For her first exhibition at Weserhalle, Alexandra Müller (b. 1988, Rostock, Germany) presents OK COOL, a new body of work featuring a selection of vibrant multi-media wall hangings and knitted sculptures. Sitting somewhere between two- and three- dimensional art, OK COOL draws together Müller’s work as an illustrator with her interest in fibre arts and sculpture, developing her practice to include the craft skills taught to her by her grandmother, and which are often exempt from the world of fine art.
In this series, Müller concerns herself with the overlooked and undervalued. Unusual faces, unconventional materials, bizarre circumstances, and obsolete technologies make up the conceptual elements of her artistic practice. In particular, this is expressed as a motley crew of woollen heads, knitted from remnants of Müller’s personal projects, and which are positioned around the gallery in a show of exaggerated and unseemly human features. Each face is equally alluring and grotesque, both disturbing and relatable. Bulging eyes, elongated noses, lolling tongues, and twisted, grimacing mouths are softened by kaleidoscopic colours and Müller’s choice of materials: a mixture of felt, wool, and beads. The heads surround a knitted television (“Telly”), and a set of outdated remote controls, similarly reproduced in soft yarns and felts. One remote control reads “I don’t understand” in Russian across its buttons, another reads “DESTROY”. The uselessness of the technology, arbitrarily joined by wires and seemingly attached to nothing, creates space for speculation about their possible functions—what, exactly, can be controlled with a remote control?—and yet reduces them to trivial and ineffectual gadgets.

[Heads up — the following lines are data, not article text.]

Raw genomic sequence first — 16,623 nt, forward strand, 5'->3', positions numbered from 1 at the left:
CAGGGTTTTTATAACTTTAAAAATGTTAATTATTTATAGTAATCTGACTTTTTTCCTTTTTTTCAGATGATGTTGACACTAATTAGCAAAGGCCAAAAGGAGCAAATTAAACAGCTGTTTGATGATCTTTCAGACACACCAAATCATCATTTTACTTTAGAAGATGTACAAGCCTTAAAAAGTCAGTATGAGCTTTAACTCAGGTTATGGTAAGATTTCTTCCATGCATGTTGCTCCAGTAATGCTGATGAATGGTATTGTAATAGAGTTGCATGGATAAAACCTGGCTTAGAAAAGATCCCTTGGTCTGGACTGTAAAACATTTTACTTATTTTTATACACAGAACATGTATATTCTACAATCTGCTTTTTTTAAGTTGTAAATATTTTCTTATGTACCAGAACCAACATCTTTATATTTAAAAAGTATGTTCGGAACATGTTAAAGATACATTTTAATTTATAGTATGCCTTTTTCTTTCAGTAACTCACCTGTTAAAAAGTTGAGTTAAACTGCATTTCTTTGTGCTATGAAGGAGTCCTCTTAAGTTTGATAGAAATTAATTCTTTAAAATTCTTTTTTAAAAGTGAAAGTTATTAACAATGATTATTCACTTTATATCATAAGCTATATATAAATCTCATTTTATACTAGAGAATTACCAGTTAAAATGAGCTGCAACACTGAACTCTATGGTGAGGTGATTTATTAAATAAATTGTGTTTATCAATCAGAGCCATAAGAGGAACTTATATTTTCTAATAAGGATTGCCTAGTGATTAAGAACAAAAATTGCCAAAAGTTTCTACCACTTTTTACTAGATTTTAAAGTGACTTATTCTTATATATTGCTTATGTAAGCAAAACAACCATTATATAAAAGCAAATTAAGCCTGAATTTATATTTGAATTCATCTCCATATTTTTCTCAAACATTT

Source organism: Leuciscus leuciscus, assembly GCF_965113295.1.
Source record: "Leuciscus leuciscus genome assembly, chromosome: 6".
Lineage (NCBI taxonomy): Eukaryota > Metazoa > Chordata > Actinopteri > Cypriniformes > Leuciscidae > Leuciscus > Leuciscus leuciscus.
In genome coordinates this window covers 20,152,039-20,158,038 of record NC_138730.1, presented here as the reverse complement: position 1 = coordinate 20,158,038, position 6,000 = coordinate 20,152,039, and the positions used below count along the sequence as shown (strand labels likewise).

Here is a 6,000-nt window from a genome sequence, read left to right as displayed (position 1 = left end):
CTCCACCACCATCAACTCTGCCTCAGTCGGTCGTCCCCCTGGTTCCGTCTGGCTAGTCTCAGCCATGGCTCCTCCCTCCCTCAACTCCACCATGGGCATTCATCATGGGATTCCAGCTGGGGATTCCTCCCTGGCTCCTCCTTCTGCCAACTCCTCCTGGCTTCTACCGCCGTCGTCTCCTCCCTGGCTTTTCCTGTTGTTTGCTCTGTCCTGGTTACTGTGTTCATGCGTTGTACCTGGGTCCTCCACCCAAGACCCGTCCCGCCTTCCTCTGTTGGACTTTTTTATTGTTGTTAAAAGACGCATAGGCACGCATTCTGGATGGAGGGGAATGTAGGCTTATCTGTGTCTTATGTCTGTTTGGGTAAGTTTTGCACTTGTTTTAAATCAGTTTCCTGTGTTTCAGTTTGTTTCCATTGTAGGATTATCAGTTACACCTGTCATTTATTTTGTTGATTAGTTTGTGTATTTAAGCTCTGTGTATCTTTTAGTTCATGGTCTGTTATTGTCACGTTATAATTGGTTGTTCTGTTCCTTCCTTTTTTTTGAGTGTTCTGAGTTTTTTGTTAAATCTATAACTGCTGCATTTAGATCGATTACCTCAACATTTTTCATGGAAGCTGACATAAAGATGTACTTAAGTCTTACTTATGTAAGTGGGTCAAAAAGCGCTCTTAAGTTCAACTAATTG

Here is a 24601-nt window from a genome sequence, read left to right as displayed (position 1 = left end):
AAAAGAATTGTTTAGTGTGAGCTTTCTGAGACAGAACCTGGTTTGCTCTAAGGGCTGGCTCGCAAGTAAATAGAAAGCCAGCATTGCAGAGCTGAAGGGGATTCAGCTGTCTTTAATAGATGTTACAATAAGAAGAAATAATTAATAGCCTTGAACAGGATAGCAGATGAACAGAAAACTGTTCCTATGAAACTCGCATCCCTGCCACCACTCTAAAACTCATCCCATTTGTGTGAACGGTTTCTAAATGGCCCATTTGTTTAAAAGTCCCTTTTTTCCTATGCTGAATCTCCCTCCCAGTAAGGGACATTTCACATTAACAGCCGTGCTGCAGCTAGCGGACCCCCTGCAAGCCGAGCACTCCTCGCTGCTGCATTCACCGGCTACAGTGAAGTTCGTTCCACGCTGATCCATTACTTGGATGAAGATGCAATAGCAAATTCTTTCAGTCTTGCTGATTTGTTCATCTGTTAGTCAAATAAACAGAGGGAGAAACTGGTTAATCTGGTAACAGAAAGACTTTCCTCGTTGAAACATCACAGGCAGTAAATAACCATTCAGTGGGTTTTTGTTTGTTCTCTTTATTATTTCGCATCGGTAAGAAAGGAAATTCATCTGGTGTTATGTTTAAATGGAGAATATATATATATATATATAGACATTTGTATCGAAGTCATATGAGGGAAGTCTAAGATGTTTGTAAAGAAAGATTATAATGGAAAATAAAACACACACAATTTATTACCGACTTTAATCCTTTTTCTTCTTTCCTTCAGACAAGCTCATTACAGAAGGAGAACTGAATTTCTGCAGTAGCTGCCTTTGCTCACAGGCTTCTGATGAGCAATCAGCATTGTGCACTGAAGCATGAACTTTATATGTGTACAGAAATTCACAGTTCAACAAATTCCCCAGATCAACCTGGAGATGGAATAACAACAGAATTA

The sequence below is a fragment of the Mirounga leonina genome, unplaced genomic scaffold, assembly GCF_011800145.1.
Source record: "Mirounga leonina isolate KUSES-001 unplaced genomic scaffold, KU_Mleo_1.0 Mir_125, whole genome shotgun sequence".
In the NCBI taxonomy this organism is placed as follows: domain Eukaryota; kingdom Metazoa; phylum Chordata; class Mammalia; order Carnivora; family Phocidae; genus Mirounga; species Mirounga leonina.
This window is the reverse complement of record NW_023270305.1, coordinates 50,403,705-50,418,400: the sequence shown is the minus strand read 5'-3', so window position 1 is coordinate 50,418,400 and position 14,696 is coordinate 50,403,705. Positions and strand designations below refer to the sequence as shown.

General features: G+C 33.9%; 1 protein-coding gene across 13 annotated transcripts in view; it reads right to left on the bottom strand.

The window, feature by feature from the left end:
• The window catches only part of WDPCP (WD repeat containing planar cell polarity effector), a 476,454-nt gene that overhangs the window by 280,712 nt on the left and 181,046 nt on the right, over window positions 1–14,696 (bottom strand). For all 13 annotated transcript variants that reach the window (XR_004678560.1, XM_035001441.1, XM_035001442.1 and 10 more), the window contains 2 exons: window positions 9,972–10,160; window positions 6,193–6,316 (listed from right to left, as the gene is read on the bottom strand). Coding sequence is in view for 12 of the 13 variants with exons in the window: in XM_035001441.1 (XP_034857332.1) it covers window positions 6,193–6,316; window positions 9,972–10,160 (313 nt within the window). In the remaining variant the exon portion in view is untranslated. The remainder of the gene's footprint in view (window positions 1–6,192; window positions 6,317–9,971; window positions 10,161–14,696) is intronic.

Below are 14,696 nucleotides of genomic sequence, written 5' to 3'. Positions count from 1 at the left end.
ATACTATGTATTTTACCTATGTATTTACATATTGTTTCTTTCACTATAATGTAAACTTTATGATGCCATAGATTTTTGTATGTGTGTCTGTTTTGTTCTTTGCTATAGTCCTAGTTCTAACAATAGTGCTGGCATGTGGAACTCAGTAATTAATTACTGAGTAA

In sum, OK COOL is a delightfully frightening funhouse. Each pockmarked, germ-dripping face reveals an ambivalence between ugliness and beauty, while each woollen gadget acknowledges the absurdity of a world increasingly reliant on complex technologies. The cleverness of the exhibition rests in Müller’s skilful combination of the absurd, the melancholic, and the humorous, with humour working as a catalyst for understanding the intricacies of the human experience, giving a perspective on humanity that is at once lighthearted and sincere.